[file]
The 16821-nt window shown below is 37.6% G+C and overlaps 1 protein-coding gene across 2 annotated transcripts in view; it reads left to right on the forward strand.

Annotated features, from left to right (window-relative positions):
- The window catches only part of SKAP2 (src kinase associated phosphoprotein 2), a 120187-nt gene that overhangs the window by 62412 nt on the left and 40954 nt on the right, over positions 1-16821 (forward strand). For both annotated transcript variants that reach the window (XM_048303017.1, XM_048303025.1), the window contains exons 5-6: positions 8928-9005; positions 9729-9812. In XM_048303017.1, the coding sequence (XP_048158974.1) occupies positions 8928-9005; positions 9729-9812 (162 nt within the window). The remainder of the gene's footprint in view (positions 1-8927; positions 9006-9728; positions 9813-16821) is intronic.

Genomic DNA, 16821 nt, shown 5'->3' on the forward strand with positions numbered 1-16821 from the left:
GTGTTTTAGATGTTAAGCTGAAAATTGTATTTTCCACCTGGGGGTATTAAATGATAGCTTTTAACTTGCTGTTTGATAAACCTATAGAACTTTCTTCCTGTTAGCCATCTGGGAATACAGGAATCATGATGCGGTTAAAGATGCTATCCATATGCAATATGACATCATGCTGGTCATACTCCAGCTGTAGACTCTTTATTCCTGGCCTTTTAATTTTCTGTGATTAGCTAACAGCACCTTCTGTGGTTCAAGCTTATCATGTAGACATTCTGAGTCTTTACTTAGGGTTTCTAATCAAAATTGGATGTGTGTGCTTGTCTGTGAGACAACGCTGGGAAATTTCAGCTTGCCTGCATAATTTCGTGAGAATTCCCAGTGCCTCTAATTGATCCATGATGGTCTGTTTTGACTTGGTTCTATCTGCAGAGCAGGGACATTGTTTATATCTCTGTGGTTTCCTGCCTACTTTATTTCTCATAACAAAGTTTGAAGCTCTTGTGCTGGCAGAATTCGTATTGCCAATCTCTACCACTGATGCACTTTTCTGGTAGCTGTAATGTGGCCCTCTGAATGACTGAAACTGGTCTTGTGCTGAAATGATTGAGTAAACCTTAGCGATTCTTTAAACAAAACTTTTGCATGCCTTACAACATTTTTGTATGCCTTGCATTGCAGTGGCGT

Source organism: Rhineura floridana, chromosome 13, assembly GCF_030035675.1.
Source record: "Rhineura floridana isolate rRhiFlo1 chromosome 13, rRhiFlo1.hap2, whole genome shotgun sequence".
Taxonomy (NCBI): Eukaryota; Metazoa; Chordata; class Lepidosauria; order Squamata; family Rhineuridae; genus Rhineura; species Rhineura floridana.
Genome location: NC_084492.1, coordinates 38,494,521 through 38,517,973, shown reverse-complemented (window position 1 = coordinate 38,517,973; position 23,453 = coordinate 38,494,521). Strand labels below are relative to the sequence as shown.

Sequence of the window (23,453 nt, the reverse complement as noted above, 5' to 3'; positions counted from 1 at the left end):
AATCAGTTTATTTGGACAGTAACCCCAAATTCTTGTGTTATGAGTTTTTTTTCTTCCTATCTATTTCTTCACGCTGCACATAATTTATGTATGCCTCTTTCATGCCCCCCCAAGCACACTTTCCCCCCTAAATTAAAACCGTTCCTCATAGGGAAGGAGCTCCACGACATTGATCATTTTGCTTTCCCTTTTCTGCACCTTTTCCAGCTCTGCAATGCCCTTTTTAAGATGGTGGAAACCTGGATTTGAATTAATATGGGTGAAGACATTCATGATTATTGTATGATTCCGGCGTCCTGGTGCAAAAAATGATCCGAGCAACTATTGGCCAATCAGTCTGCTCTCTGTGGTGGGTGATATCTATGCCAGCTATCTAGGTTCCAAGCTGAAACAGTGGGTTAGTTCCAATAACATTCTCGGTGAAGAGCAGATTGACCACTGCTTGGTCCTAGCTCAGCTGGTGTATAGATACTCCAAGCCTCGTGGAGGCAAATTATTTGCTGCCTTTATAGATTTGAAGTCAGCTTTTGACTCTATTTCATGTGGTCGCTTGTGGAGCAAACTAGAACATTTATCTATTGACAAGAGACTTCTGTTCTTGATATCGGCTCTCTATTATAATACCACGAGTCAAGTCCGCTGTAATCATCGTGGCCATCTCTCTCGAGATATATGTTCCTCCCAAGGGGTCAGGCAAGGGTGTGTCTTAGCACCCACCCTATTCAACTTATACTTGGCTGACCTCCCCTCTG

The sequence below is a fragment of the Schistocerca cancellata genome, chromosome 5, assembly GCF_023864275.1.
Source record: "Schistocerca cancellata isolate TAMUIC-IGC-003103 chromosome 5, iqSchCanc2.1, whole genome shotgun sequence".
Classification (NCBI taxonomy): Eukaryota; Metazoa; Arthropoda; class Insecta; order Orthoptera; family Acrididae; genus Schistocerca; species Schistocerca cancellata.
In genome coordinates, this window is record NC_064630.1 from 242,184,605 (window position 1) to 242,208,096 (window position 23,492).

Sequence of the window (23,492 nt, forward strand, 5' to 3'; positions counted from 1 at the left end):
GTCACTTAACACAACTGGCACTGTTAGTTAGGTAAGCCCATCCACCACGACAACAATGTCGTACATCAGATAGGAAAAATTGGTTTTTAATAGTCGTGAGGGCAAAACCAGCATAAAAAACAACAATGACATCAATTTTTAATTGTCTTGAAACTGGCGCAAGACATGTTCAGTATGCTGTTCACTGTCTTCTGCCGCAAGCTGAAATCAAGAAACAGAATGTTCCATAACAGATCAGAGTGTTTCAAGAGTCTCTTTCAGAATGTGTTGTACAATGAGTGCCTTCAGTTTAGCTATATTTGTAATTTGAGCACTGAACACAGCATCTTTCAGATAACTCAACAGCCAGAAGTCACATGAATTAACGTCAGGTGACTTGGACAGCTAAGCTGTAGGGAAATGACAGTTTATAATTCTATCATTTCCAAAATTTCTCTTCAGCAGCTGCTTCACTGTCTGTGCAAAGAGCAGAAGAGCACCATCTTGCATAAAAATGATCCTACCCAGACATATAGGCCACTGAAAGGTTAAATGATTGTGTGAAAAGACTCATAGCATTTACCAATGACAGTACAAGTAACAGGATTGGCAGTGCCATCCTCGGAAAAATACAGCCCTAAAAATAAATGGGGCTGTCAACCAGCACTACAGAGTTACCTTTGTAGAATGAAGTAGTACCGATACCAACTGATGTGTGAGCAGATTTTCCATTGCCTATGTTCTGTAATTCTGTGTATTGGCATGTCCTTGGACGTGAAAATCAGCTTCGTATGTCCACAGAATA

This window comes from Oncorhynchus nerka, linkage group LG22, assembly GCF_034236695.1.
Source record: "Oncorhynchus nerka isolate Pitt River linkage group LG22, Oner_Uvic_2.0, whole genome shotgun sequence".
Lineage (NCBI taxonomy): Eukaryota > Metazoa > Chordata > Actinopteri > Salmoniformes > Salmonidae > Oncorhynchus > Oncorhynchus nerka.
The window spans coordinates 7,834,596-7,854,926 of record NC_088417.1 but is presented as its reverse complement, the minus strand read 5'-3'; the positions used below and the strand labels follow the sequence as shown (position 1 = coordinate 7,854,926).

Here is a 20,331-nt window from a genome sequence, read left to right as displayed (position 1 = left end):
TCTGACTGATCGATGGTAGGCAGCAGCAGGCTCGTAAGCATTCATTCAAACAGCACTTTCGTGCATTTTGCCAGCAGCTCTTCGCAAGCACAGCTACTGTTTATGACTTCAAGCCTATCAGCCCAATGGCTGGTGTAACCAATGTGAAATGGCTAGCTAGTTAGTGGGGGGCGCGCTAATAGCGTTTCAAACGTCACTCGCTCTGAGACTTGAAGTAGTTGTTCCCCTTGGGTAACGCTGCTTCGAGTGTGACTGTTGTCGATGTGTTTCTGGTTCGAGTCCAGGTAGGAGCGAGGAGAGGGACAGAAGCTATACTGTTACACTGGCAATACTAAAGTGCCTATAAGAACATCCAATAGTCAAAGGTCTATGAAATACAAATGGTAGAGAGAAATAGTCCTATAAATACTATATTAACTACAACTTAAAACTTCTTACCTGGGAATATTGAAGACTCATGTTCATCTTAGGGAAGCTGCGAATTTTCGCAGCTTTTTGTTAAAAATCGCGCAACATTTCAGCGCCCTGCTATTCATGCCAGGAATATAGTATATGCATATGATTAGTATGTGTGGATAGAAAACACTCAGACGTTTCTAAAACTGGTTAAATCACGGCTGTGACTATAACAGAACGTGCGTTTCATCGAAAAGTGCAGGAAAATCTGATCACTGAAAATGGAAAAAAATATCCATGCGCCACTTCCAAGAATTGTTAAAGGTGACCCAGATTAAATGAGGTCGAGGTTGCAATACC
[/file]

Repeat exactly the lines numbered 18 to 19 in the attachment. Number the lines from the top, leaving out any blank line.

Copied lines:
This window comes from Oncorhynchus nerka, linkage group LG22, assembly GCF_034236695.1.
Source record: "Oncorhynchus nerka isolate Pitt River linkage group LG22, Oner_Uvic_2.0, whole genome shotgun sequence".